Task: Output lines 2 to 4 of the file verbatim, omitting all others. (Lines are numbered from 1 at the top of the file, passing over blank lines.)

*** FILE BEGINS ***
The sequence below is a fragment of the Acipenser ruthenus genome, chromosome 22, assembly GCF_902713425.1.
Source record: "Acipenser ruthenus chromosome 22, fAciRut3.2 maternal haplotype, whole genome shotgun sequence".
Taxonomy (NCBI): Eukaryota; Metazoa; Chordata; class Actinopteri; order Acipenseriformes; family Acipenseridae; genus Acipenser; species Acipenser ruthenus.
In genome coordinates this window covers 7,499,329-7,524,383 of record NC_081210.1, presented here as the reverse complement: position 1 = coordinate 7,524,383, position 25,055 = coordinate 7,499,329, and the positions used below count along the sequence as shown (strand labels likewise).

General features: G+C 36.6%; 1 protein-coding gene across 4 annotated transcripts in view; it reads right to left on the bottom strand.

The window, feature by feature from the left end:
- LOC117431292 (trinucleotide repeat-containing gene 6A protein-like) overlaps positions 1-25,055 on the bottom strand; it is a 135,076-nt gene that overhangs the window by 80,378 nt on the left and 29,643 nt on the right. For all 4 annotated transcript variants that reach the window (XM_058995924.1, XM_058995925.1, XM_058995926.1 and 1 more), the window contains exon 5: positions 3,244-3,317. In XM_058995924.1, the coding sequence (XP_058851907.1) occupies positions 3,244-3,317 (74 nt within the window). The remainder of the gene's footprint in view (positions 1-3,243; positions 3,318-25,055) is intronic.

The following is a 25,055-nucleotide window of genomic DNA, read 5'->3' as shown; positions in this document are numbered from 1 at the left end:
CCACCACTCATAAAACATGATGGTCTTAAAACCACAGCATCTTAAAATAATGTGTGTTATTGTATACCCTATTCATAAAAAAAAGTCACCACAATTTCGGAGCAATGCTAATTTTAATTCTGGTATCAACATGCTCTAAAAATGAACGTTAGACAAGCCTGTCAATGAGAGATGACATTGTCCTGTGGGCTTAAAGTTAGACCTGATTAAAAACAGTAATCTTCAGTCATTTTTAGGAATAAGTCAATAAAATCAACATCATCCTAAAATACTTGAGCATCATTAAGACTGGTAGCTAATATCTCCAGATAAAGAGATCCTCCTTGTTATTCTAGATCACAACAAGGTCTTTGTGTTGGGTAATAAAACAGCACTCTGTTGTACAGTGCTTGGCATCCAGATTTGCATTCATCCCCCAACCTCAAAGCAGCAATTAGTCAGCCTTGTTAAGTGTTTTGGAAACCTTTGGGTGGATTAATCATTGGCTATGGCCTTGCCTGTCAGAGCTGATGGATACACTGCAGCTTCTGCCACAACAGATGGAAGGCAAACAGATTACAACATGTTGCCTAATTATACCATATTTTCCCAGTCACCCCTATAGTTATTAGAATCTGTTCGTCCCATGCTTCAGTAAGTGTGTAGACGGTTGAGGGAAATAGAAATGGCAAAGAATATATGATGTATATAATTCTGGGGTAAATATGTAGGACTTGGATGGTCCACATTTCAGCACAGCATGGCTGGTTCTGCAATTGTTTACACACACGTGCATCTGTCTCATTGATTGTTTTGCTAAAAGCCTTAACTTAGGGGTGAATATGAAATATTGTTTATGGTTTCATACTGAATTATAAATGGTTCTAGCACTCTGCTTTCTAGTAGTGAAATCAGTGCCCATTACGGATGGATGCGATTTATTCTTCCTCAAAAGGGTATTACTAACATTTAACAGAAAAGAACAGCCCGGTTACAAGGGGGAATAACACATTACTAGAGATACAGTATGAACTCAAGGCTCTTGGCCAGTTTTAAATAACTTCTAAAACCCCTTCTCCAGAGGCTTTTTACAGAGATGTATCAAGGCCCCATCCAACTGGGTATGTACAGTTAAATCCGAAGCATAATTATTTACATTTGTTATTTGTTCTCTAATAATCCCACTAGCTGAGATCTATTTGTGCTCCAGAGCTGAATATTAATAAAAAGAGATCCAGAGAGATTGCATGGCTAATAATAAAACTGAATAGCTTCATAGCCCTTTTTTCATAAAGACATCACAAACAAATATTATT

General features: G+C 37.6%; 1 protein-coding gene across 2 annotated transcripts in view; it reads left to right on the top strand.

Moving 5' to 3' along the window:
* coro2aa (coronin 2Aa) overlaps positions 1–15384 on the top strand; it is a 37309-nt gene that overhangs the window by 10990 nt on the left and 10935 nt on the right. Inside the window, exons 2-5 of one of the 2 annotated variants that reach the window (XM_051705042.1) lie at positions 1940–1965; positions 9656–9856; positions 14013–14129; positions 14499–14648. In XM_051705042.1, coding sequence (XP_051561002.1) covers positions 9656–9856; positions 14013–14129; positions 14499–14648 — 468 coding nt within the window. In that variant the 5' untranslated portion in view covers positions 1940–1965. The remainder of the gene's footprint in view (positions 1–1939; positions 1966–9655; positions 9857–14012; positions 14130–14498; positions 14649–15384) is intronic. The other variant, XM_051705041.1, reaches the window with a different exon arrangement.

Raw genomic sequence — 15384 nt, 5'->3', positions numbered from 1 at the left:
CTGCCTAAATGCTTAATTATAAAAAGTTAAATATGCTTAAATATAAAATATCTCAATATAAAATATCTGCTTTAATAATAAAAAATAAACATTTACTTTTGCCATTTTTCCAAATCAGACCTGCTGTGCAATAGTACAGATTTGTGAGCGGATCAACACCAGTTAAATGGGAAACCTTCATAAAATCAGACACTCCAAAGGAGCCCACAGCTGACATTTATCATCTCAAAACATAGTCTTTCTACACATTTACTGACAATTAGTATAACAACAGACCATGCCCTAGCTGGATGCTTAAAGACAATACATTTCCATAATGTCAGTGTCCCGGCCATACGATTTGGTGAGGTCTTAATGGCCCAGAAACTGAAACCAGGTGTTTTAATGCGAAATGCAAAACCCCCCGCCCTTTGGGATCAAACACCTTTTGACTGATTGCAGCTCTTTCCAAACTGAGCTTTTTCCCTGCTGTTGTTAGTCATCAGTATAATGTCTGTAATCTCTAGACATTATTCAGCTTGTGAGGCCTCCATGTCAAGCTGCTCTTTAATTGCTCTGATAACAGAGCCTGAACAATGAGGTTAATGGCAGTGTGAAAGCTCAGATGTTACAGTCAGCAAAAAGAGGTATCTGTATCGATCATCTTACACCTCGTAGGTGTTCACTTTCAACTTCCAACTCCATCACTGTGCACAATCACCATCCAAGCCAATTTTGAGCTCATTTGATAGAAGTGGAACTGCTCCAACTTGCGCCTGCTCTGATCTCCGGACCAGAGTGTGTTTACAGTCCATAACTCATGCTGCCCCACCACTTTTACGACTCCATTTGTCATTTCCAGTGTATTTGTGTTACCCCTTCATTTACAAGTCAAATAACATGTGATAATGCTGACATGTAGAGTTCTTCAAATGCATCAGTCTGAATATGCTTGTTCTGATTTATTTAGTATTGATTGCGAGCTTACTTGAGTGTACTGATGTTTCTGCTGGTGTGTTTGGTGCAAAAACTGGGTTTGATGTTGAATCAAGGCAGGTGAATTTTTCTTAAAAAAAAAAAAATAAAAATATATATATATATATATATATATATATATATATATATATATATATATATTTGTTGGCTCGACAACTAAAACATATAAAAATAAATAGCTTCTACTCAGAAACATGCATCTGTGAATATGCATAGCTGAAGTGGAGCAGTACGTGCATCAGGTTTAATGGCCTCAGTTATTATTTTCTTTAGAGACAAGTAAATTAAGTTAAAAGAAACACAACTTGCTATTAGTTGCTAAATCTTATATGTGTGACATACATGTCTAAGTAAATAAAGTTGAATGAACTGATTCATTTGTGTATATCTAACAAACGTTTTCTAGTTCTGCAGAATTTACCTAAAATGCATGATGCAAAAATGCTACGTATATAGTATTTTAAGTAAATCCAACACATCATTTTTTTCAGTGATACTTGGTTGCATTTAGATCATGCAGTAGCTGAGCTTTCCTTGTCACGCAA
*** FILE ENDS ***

Source record: "Acipenser ruthenus chromosome 22, fAciRut3.2 maternal haplotype, whole genome shotgun sequence".
Taxonomy (NCBI): Eukaryota; Metazoa; Chordata; class Actinopteri; order Acipenseriformes; family Acipenseridae; genus Acipenser; species Acipenser ruthenus.
In genome coordinates this window covers 7,499,329-7,524,383 of record NC_081210.1, presented here as the reverse complement: position 1 = coordinate 7,524,383, position 25,055 = coordinate 7,499,329, and the positions used below count along the sequence as shown (strand labels likewise).